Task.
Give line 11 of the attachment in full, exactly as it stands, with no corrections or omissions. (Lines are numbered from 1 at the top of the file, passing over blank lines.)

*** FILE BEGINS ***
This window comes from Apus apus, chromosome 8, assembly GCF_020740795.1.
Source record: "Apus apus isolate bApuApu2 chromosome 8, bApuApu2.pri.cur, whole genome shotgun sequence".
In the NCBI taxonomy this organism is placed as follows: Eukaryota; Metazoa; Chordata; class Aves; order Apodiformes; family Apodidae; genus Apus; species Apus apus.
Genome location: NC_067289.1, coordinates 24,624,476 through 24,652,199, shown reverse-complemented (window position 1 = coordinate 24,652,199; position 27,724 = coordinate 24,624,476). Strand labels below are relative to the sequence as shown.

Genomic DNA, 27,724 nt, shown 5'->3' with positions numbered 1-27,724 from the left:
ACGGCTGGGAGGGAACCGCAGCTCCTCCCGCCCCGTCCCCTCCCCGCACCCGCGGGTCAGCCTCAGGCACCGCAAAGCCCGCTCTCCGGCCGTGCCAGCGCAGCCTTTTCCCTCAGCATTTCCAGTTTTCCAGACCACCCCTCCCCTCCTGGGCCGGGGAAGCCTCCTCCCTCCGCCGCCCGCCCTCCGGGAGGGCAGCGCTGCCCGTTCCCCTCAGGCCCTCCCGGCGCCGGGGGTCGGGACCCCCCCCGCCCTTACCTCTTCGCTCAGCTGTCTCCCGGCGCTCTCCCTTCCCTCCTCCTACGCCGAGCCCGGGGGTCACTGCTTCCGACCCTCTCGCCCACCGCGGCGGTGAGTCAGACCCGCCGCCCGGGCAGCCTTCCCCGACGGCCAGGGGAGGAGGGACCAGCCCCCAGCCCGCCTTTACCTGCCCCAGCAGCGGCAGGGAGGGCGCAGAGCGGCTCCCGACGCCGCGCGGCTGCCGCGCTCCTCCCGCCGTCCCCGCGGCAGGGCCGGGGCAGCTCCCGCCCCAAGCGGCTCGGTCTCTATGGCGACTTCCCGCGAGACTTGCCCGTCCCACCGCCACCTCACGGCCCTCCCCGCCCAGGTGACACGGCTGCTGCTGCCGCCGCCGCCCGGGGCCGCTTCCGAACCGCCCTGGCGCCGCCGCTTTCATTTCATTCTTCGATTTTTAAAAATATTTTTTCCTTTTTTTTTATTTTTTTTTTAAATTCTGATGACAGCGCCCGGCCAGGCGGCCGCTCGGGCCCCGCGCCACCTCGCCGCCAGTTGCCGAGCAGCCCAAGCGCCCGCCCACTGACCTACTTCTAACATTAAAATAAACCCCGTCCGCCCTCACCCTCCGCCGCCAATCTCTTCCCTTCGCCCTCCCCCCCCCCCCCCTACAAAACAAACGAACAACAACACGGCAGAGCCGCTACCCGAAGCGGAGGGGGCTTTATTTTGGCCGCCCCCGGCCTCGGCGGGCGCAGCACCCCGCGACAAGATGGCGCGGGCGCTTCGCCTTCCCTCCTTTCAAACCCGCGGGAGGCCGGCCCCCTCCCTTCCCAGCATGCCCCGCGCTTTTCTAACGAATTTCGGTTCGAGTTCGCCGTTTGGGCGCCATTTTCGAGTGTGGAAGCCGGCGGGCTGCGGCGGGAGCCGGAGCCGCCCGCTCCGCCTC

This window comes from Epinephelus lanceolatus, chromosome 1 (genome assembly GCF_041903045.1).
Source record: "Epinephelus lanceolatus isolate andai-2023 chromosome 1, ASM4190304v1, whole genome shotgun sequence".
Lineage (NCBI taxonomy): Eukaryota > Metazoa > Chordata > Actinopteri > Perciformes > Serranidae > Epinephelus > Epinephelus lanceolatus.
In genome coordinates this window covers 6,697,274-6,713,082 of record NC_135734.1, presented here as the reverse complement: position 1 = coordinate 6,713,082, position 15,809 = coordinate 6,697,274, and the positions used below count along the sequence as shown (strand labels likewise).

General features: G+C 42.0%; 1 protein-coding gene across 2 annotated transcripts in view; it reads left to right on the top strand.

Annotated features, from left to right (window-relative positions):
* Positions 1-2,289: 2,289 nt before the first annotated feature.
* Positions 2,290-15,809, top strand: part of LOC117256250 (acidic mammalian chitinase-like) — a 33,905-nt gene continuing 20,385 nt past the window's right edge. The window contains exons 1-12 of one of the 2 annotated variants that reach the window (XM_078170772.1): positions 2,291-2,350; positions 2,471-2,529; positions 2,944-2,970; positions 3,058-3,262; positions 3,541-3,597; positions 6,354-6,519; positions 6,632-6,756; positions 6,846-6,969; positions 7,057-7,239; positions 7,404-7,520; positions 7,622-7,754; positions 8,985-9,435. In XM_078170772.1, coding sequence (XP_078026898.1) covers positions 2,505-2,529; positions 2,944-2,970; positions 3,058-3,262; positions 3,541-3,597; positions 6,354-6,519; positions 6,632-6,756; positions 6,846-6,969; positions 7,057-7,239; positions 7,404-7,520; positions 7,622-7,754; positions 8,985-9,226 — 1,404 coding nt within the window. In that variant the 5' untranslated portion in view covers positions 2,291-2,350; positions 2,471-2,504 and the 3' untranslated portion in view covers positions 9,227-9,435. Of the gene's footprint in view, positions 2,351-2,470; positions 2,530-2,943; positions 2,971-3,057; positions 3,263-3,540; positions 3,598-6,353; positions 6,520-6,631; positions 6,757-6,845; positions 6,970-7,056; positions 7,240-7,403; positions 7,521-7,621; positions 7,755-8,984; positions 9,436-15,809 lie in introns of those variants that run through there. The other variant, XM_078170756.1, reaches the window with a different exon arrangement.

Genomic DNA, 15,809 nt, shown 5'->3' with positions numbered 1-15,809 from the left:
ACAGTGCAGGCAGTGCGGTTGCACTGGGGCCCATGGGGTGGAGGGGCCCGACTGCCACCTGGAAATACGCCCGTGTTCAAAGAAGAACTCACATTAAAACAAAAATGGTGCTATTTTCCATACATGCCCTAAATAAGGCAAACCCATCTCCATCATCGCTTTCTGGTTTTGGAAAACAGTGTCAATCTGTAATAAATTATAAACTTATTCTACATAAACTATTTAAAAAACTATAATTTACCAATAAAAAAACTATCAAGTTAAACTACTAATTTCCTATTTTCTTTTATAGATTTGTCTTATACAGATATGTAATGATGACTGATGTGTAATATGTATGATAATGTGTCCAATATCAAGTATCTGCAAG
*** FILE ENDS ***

General features: G+C 42.0%; 1 protein-coding gene across 2 annotated transcripts in view; it reads left to right on the top strand.